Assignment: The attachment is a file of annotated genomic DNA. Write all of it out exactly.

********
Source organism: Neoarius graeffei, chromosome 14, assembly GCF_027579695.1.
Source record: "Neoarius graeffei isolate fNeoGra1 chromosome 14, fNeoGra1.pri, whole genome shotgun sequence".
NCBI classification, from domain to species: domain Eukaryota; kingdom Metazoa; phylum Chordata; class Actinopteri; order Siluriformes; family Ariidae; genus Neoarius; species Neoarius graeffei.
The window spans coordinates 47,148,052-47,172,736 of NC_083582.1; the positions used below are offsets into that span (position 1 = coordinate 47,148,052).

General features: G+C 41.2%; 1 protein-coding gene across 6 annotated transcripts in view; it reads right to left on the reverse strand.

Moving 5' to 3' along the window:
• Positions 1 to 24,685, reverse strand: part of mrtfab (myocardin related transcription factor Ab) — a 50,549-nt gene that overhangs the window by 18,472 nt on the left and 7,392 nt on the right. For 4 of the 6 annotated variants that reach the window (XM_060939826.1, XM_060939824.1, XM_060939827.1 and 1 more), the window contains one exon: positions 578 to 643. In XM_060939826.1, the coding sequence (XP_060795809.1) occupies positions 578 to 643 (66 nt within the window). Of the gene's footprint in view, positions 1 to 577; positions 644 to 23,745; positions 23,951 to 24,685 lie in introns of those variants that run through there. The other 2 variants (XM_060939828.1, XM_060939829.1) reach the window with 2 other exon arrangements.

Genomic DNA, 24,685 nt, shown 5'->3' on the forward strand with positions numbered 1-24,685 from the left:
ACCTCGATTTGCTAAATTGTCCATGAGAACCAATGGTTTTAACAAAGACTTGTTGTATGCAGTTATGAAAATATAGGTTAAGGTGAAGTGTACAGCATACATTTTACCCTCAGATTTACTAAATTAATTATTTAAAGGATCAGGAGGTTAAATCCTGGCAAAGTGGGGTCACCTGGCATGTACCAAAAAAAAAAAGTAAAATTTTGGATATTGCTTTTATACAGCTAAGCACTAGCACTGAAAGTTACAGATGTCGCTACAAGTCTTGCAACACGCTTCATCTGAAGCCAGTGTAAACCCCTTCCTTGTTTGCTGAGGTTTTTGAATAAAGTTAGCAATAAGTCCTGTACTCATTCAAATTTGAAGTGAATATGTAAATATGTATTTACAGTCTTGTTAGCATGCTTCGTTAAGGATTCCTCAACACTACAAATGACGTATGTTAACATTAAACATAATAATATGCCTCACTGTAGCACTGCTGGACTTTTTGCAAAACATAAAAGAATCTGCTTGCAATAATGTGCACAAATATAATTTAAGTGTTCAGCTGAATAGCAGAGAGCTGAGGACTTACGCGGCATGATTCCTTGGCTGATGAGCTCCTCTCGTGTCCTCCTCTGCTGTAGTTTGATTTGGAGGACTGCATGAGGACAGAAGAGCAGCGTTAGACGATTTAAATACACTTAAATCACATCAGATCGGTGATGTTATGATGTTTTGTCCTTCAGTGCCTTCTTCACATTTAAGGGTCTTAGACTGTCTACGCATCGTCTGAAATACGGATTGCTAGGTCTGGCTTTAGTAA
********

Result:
Source organism: Neoarius graeffei, chromosome 14, assembly GCF_027579695.1.
Source record: "Neoarius graeffei isolate fNeoGra1 chromosome 14, fNeoGra1.pri, whole genome shotgun sequence".
NCBI classification, from domain to species: domain Eukaryota; kingdom Metazoa; phylum Chordata; class Actinopteri; order Siluriformes; family Ariidae; genus Neoarius; species Neoarius graeffei.
The window spans coordinates 47,148,052-47,172,736 of NC_083582.1; the positions used below are offsets into that span (position 1 = coordinate 47,148,052).

General features: G+C 41.2%; 1 protein-coding gene across 6 annotated transcripts in view; it reads right to left on the reverse strand.

Moving 5' to 3' along the window:
• Positions 1 to 24,685, reverse strand: part of mrtfab (myocardin related transcription factor Ab) — a 50,549-nt gene that overhangs the window by 18,472 nt on the left and 7,392 nt on the right. For 4 of the 6 annotated variants that reach the window (XM_060939826.1, XM_060939824.1, XM_060939827.1 and 1 more), the window contains one exon: positions 578 to 643. In XM_060939826.1, the coding sequence (XP_060795809.1) occupies positions 578 to 643 (66 nt within the window). Of the gene's footprint in view, positions 1 to 577; positions 644 to 23,745; positions 23,951 to 24,685 lie in introns of those variants that run through there. The other 2 variants (XM_060939828.1, XM_060939829.1) reach the window with 2 other exon arrangements.

Genomic DNA, 24,685 nt, shown 5'->3' on the forward strand with positions numbered 1-24,685 from the left:
ACCTCGATTTGCTAAATTGTCCATGAGAACCAATGGTTTTAACAAAGACTTGTTGTATGCAGTTATGAAAATATAGGTTAAGGTGAAGTGTACAGCATACATTTTACCCTCAGATTTACTAAATTAATTATTTAAAGGATCAGGAGGTTAAATCCTGGCAAAGTGGGGTCACCTGGCATGTACCAAAAAAAAAAAGTAAAATTTTGGATATTGCTTTTATACAGCTAAGCACTAGCACTGAAAGTTACAGATGTCGCTACAAGTCTTGCAACACGCTTCATCTGAAGCCAGTGTAAACCCCTTCCTTGTTTGCTGAGGTTTTTGAATAAAGTTAGCAATAAGTCCTGTACTCATTCAAATTTGAAGTGAATATGTAAATATGTATTTACAGTCTTGTTAGCATGCTTCGTTAAGGATTCCTCAACACTACAAATGACGTATGTTAACATTAAACATAATAATATGCCTCACTGTAGCACTGCTGGACTTTTTGCAAAACATAAAAGAATCTGCTTGCAATAATGTGCACAAATATAATTTAAGTGTTCAGCTGAATAGCAGAGAGCTGAGGACTTACGCGGCATGATTCCTTGGCTGATGAGCTCCTCTCGTGTCCTCCTCTGCTGTAGTTTGATTTGGAGGACTGCATGAGGACAGAAGAGCAGCGTTAGACGATTTAAATACACTTAAATCACATCAGATCGGTGATGTTATGATGTTTTGTCCTTCAGTGCCTTCTTCACATTTAAGGGTCTTAGACTGTCTACGCATCGTCTGAAATACGGATTGCTAGGTCTGGCTTTAGTAA